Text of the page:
In my practice, I recognize that this is a trust issue. If I feel that this will be an issue, I will put the referral for a medication evaluation off for a time while building a therapeutic relationship. I also address this resistance as most therapists do by comparing mood disorders with other physical disabilities such as diabetes or epilepsy. All are physical issues with a genetic origin which affects thinking and behavior. If your doctor told you, “I’m sorry to inform you that you are diabetic like your father was”, you would not like it but would likely be willing to take insulin injections.
The same thought process regarding antidepressants or mood stabilizing medication should apply with a diagnosis of mood disorder. There really is very little difference! Until you can accept your issues and play the hand you were dealt by genetics, environment and personality traits, you will be unlikely to manage your life well.
This will affect your marriage, relationships, employment and your ability to cope with day to day life. There is no soft way to peddle this. A psychiatric evaluation will determine if medication is appropriate. Medication does the first 50% and is considered the foundation. Once on the right medication at the right dose, symptom management with a skilled therapist will likely be more successful. Once this is addressed, we are more likely to resolve relationship issues through individual, family or couples counseling.
Case Scenario: Denial or Acceptance – Beth
Beth is a twenty something year old female who enjoys partying with friends. Her friends can drink, smoke pot and stay out until 4am without major negative impact on their life. Beth cannot. Her partying has made her medication ineffective.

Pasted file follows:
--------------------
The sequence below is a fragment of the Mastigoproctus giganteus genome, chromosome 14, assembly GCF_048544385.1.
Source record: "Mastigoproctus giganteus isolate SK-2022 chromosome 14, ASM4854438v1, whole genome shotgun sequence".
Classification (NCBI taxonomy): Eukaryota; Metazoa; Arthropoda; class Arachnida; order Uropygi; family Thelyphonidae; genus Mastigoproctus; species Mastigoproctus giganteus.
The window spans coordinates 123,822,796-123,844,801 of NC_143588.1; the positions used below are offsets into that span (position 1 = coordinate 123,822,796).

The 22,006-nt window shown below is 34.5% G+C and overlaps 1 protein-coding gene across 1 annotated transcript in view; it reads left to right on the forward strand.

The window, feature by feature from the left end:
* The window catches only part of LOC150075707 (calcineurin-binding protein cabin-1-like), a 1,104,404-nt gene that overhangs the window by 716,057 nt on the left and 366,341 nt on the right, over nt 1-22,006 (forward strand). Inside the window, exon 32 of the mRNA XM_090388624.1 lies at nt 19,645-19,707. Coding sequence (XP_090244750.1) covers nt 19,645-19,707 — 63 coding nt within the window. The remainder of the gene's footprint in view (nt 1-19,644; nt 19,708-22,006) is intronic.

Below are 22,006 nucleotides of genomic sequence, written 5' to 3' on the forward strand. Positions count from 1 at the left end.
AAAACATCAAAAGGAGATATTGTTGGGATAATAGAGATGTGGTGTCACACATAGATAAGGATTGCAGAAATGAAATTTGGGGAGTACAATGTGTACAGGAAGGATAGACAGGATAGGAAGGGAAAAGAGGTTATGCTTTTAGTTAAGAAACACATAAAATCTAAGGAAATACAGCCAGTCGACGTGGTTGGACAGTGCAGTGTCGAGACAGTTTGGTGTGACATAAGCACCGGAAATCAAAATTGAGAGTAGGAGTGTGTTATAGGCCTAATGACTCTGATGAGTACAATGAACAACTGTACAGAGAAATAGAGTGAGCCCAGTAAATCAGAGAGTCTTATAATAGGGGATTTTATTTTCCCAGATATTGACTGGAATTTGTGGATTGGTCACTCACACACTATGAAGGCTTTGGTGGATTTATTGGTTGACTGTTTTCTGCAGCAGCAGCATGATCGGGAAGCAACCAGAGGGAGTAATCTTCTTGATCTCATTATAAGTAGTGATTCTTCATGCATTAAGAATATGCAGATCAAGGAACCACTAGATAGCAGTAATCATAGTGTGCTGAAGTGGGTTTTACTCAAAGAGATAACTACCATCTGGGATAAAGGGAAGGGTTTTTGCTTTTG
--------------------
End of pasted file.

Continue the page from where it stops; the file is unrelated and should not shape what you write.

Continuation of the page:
She initially presented with severe anger issues. She reported that she would lose control, even become violent. She was already on an antidepressant but it wasn’t helping. The symptoms of clinical depression including her lack of motivation, poor sleep, poor concentration and tendency to withdraw and isolate have come to a head. She reported that her anger was out of control. In addition, she had no motivation and had difficulty getting out of bed. She was experiencing panic and anxiety and had thoughts of suicide.
Beth can’t do what her friends did almost every weekend. I encourage someone like this to track their alcohol and pot use in the days after to see if this can help her connect the dots. It’s tough when your friends can do it but you can’t. I always remind my clients that they do have a disability that they need to manage. This makes them different, not bad, just different. However, if she makes the connection then it becomes a choice. A choice to be a victim of her disorder or a choice to be well. You’re only to blame if you ignore it. Then you need to be held accountable.
Payment and Insurance:
Blue Cross and Blue Shield PPO insurance welcome. Cash, check, Visa, Master Card or American Express accepted.
Now I can work via zoom with anyone, anywhere in the country and it may still be covered by BCBS Insurance. Check with your BCBS representative for more information.
Call James E. DelGenio MS, LCPC, Senior Staff Therapist at The Family Institute at Northwestern University, 847-733-4300 Ext 638.
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Disclaimer: This material is meant to be used in conjunction with psychiatric treatment, medication, if necessary, and supportive therapy. Always share this material and your questions about this material with your doctor and therapist.